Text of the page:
Wearing the black hat is Warren Tracey, a 34-year-old journeyman pitcher for the Mets with a reputation for hitting batters — and the bottle — with equal determination. A defense attorney in over his head. It isn't masquerading as rocket science; it is simply a tender tale of baseball, told with all the glory, and even the horror, that sometimes may accompany the game. Very minimal damage to the cover including scuff marks, but no holes or tears. Whatever happened to Calico Joe? I would like to complain that the book is too short but in reality, it's not.
Then Warren threw a fastball that would change their lives forever. Calico Joe quickly becomes the idol of every baseball fan in America, including Paul Tracey, the young son of a hard-partying and hard-throwing New York Mets pitcher. It wasn't a page-turner in classic Grisham sense, but I read through it pretty quickly anyway. What did you like least? He gets a hit his first 16 times at bat. I've long been a fan of Grisham's courtroom and legal novels, and although this is a stark departure from that genre, I enjoyed the book very much. It is a very easy read but an excellent read.
Not a fan of baseball? I loved Grisham's other book about sports, Playing for Pizza so I had high hopes for this one. He buried her body so that it would never be found, then watched in amazement as police and prosecutors arrested and convicted Donté Drumm, a local football star, and marched him off to death row. It also tells the story of Joe Castle and his amazing short rookie season, as well as the story of him and his brothers as they try for careers in baseball. In the summer of 1973 Joe Castle was the boy wonder of baseball, the greatest rookie anyone had ever seen. It is hard to know, at first, if this book is for adults or young adults, especially because of the cover which appears a bit juvenile, but perhaps it is for both, even though the subject matter may get dicey, with the inclusion of a dying parent who has also been physically abusive and sadistic, throughout much of his life.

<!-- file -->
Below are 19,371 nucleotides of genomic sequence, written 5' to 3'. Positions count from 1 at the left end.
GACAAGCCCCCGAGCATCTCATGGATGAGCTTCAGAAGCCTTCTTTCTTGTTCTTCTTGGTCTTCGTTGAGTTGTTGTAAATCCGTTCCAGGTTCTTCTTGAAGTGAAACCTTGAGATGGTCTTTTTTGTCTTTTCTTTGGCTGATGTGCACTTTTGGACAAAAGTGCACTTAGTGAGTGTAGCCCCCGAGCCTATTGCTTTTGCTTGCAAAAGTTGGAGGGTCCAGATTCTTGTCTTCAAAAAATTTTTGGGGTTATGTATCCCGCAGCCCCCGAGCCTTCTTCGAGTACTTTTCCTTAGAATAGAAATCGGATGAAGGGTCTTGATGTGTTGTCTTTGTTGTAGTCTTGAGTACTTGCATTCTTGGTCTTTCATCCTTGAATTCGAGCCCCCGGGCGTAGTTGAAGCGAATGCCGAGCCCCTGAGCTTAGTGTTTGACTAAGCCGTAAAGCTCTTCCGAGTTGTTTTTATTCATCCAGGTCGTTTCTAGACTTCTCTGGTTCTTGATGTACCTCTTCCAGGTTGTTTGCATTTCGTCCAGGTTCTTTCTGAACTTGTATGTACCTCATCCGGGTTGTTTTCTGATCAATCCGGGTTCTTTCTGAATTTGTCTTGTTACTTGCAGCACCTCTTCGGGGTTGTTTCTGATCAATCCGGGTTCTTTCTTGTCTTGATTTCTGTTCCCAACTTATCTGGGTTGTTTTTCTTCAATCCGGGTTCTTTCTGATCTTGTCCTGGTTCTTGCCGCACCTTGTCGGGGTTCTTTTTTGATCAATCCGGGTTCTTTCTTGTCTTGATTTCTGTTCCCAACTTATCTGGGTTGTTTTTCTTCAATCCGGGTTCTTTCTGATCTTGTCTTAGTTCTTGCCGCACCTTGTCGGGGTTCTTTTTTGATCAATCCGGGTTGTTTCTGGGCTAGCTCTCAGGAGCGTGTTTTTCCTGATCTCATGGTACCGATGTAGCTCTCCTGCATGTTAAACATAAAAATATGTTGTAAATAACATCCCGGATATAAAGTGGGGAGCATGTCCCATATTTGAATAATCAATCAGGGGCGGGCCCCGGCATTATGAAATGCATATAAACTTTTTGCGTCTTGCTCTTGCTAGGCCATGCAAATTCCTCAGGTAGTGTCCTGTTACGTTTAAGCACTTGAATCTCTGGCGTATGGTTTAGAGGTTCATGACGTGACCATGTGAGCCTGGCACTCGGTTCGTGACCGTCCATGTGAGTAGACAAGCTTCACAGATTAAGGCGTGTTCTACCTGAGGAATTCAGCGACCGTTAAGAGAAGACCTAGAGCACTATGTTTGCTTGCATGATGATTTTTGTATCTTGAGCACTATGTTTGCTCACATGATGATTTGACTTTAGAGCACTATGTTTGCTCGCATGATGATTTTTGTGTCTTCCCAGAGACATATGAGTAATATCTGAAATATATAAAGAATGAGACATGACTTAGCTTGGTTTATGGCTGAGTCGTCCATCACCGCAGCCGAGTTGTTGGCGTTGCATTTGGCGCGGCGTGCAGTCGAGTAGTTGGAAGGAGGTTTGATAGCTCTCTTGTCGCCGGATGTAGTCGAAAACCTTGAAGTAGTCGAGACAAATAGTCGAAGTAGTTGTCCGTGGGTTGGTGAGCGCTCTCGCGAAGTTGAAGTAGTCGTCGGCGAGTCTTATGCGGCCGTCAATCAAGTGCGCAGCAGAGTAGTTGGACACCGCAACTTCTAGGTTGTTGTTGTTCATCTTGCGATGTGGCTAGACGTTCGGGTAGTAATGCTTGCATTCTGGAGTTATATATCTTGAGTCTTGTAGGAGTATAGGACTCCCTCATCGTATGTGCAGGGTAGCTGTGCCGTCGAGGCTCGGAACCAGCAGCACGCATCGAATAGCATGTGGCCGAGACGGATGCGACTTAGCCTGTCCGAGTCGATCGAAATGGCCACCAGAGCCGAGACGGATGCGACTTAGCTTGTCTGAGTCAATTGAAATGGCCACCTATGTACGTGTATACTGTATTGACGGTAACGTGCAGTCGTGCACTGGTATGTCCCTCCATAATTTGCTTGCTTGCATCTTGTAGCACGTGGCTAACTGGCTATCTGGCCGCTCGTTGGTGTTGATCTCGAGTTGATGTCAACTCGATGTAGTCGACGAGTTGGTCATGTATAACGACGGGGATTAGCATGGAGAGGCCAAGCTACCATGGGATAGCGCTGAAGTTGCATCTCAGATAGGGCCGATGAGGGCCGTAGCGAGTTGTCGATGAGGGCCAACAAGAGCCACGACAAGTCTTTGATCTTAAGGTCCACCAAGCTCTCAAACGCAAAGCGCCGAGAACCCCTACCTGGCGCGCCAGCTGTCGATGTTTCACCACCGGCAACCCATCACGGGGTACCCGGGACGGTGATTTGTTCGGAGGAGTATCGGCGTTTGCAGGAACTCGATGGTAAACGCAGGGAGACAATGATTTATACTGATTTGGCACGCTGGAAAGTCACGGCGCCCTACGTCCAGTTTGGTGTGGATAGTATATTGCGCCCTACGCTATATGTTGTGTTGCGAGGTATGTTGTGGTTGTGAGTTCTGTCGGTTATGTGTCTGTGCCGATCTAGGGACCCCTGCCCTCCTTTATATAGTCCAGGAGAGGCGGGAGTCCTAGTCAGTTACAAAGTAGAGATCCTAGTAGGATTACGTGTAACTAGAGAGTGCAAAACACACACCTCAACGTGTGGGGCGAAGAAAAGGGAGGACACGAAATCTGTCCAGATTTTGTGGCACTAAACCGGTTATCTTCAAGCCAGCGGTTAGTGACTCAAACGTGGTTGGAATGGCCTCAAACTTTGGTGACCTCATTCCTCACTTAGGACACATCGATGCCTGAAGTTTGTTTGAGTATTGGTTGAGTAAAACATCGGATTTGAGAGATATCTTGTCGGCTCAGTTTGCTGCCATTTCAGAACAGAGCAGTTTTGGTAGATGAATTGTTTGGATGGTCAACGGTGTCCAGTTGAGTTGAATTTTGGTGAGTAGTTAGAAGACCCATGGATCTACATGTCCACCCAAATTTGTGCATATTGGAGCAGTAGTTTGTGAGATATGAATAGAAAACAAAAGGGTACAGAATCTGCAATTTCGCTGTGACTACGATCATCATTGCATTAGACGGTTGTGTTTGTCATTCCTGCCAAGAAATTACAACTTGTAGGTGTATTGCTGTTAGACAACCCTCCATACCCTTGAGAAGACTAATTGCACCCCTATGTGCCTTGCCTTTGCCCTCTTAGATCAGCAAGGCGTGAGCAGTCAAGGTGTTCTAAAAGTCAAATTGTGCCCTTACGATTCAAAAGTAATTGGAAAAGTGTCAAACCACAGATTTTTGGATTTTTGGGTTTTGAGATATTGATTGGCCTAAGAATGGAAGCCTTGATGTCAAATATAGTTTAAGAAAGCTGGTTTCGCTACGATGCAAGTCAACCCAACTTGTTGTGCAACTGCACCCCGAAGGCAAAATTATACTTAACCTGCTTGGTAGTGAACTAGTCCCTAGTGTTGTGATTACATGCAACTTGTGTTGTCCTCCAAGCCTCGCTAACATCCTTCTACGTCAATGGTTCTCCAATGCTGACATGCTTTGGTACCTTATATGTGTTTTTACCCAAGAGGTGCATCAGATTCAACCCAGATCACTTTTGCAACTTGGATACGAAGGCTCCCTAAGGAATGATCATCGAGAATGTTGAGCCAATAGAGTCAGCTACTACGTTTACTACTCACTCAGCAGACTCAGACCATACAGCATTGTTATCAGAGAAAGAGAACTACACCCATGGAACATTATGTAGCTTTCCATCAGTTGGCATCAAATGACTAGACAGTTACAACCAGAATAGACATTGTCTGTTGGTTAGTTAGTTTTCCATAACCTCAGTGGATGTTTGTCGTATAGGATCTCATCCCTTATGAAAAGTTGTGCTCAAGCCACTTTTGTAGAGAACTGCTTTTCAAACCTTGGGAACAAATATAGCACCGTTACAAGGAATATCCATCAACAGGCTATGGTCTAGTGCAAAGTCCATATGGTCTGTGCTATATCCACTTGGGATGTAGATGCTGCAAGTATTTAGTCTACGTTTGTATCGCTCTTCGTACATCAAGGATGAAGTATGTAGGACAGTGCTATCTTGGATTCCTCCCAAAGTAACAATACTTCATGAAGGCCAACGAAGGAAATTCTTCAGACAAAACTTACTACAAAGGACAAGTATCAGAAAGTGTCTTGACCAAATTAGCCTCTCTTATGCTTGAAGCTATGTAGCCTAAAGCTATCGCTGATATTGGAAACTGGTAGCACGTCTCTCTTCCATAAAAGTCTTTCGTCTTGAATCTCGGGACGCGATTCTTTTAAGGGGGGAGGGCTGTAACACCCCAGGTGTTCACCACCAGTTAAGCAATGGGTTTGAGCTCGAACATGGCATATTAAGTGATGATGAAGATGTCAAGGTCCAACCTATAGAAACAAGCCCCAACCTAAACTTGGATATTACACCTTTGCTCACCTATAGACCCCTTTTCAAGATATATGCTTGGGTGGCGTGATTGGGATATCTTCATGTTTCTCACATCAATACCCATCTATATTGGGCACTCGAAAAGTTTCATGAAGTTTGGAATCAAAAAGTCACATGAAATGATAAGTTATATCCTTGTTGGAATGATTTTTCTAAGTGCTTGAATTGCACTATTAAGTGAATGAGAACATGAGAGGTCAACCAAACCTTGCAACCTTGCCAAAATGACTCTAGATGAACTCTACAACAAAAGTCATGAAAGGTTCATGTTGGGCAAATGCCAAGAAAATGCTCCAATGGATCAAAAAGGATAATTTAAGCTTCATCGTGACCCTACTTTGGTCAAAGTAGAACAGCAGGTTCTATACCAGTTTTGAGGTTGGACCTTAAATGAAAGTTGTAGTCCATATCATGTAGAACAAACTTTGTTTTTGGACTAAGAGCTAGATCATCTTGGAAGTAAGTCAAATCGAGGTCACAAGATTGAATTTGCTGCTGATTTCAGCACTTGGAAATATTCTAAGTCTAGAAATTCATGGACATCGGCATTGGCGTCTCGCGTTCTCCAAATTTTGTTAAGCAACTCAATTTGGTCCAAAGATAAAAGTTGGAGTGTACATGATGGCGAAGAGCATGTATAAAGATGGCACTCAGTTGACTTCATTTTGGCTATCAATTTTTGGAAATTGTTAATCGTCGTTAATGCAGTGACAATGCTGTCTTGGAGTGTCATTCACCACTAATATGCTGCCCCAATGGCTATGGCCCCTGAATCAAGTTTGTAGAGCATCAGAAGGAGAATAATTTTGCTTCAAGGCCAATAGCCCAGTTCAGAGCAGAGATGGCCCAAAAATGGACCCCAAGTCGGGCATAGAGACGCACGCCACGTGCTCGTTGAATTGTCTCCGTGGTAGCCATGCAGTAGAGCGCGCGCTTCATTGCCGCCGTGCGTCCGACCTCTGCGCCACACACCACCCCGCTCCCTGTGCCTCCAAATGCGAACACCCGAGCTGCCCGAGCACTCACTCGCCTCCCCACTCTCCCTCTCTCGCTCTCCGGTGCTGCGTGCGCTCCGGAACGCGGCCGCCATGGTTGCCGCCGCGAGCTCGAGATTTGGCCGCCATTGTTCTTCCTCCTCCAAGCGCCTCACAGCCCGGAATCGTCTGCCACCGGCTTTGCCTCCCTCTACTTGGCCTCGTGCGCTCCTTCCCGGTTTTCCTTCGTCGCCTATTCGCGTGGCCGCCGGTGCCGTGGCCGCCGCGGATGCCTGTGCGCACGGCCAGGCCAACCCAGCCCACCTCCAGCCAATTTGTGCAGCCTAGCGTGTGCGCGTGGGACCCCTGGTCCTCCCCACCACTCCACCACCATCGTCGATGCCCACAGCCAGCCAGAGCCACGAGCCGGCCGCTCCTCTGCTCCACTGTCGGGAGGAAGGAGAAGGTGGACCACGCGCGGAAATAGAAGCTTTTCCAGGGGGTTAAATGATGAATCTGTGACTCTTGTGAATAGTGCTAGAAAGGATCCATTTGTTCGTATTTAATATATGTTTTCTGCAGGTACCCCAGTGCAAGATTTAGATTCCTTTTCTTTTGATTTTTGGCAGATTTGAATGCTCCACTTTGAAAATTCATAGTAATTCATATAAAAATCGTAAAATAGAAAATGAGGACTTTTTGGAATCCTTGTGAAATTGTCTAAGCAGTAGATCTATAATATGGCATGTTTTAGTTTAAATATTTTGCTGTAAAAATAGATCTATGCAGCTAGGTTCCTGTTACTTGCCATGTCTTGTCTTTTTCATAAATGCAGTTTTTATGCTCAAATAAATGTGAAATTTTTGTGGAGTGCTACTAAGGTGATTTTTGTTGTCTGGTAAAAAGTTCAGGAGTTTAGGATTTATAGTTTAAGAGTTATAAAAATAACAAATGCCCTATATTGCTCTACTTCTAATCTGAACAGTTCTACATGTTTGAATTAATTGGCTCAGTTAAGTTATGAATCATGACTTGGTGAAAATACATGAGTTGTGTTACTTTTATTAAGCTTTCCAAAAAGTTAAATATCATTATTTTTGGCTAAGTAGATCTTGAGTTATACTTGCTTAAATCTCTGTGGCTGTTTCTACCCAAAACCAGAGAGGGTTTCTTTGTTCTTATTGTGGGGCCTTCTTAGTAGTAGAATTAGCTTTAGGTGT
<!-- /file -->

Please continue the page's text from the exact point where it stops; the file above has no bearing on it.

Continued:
Much of the book is this man looking back about events and decisions that happened around his father -- especially one event inside baseball. That might have put an end to Grisham's hobby. But his recollections of life with his father were sad. I so wanted him to do great! Paul was another character that I loved right away. There is so much visual information relating to the games, that I think it would come across better on screen. He just got better from there and captured the awe of baseball fans everywhere regardless of team affiliation.
The focus is on the sports hero and the anti-hero. But a few years back I read a book by an author who convinced me that I should not close down this genre as a matter of course. He sprinted after foul balls, lunged into the stands, turned lazy singles into doubles, bunted with two strikes … usually had the dirtiest uniform when the game was over. The story has been written many times: rookie rises to the major leagues as part of a losing team, goes on a tear at the plate, breaks a few records, the team lands in first place, crowds come to see him at home and away. Grisham veers off his typical very enjoyable legal thriller path and gives us something different i. When it was Joe's turn up at bat, he playepd every pitch the right way, unintentionally enraging Warren Tracy. He is suddenly the idol of fans everywhere - and especially from the folks back home in the Ozark village of Calico Rock, Ark.